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From: Dianne Dalla Santa <dalla@apollo.ruralnet.net.au>

Hello listers

With Spring's arrival here in Oz, apart from the Dutch iris and evansias
Japonica and Fairyland already in bloom, there are a couple of other
iridaceous plants in flower in my garden. Morea Morletti(?) Small starry
yellow blooms with minute greyish-mauve spots in throat. One wide, coarse
leaf out of which the 3' flower spathe appears. The other looks very much
like a Tectorum but significantly taller than the tecs I have had for years
that self sow freely. The flower is a similar shade of blue but larger and
the white crests are really pronounced, no perfume, and are borne on tall
thin stems. My other tecs are always stocky little plants and they are tecs
because they were purchased many years ago from Robyn Rhorhlach, very
reliable source for species.
With only one month now until the Iris Convention in Australia I am madly
typing up garden descriptions for the program when I should be out working
in the garden. Here is one you might enjoy reading about the garden of one
of the worlds better known rose growers who is also an avid irisarian and
great supporter of our convention.

The garden of Mr David Ruston, OAM.DHM.SMA.ARA. of Renmark, South Australia.

The garden around the house was planted by David Ruston's father in 1924.
A few of the roses and a number of trees date back to this time.  The trees
include a  number of Lombardy Poplars, a Lemon Scented Gum and a huge
Norfolk Island Pine.  David started gardening at a very early age and  has
slowly converted the whole of the 27 acres of fruit block to roses grown
commercially for cut flowers, budwood and floristry.  Hundreds of trees and
shrubs were also planted along with big collections of bulbs and perennials
suitable for a hot inland climate.  There are now about 50,000 rose bushes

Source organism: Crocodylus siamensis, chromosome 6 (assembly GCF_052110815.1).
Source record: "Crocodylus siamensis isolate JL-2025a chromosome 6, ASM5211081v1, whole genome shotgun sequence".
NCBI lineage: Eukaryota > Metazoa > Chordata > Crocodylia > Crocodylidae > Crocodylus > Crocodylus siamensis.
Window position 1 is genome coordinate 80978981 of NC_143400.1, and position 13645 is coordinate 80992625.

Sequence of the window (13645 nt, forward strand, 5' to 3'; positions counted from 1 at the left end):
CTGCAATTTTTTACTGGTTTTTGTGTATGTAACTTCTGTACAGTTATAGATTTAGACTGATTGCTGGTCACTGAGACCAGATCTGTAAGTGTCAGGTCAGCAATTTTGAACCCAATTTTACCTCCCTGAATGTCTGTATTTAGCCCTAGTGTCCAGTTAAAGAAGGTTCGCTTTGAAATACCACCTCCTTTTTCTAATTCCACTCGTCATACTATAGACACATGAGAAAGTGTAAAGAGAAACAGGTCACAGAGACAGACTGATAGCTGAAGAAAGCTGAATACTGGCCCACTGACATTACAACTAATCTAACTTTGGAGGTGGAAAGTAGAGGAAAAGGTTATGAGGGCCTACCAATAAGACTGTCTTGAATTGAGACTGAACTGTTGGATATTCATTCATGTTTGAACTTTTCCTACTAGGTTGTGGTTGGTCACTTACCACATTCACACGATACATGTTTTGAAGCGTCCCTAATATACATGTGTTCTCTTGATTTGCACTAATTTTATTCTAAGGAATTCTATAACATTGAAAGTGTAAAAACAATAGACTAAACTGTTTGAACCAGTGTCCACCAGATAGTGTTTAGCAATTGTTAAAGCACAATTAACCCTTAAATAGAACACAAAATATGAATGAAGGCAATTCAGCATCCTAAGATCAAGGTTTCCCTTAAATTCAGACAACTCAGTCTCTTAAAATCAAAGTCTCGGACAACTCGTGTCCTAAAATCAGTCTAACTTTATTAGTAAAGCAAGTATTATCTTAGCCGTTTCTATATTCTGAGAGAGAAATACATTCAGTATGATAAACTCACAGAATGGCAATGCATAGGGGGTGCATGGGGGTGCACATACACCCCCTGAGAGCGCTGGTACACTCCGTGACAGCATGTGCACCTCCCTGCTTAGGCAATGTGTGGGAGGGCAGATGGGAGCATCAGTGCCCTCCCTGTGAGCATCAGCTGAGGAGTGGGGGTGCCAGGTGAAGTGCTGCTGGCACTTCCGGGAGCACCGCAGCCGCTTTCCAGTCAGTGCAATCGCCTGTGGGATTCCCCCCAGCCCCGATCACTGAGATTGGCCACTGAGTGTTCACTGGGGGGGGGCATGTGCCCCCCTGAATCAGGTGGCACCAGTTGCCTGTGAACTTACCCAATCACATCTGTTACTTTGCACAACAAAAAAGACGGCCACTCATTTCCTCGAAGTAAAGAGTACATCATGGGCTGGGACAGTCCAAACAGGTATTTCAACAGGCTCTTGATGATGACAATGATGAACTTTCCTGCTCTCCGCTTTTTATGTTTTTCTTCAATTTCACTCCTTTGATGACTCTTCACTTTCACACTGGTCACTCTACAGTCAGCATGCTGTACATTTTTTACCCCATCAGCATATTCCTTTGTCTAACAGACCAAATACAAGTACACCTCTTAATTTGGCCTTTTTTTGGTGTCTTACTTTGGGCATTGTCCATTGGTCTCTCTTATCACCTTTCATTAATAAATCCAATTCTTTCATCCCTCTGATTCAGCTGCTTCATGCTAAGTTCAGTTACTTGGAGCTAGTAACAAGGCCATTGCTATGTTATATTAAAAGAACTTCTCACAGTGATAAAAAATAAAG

and over 4.000 varieties of all types of roses making the collection one of
the largest in the world.
David became interested in iris after exhibiting at a Melbourne Rose Show
in the early 1950's where there was an iris show  being conducted in the
lower Town Hall beneath the rose show.  Errey Brothers of Camperdown
brought in masses of iris lightly wrappped in newspaper and the blooms
opened to perfection in a few hours.  The iris purchased at this time were
from Aylett's Nursery near Wagga Wagga and from Errey Brothers.  Some of
these are still grown but a number of the names  have been lost.  In the
early 1980's six to seven hundred bearded iris were purchased from Barry
and Lesley Blyth at Tempo Two and the late Albert Cox from Iris Corner.
Most of these have been transplanted over the past few years after spending
far too much time in the same area.  The iris acts as a lovely foil to the
roses and flower at much the same time.  Spuria iris respond wonderfully
well to irrigation and the heavy soil and their spiky foliage in winter
provide greenery when the roses are pruned.  The collection includes most
of the varieties introduced into Australia over the last 30 years and a
number of clumps have formed from self-sown seedlings.  Early varieties of
bearded iris like Harbinger, Piety and White Lightning come into flower in
early September and the bearded iris reach their peak in mid to late
David has tried to make the garden look as as uncommercial as possible.
Huge old trees act as a break-wind and as a backdrop to the roses and iris.
Many climbing roses are trained on pillars, arches and on trees to give
height to the rather flat landscape.  Some of the old irrigation channels,
which are no longer in use, have been kept to give atmosphere and the
garden is divided into a number of sections with the use of breakwinds to
give a more intimate effect.  There is a lily pond and a viewing tower
which gives a panoramic view of the garden.  A large collection of
ornamental fruits is grown to give Autumn interest.  Interesting tree are
huge specimens of the swamp cypress from Florida, the evergreen Mexican
Swamp Cypress which has autumn folige in August and September, a huge
Quercus Rubra (the red oak), Liquidambars, Ashes, Elms, and a collection of
deciduous Magnolias.  There is a wonderful specimen of the variegated Ash.
With only a 10 inch  annual rainfall another 40-50 inches of water is
applied by irrigation.
Currently David is building up on a collection of early blooming iris to
extend the iris season and has also planted some Louisiana and Sibirica
iris in damper spots.  David uses iris a lot for his hobby of flower

Cheerio from Dianne, Victoria, Oz.

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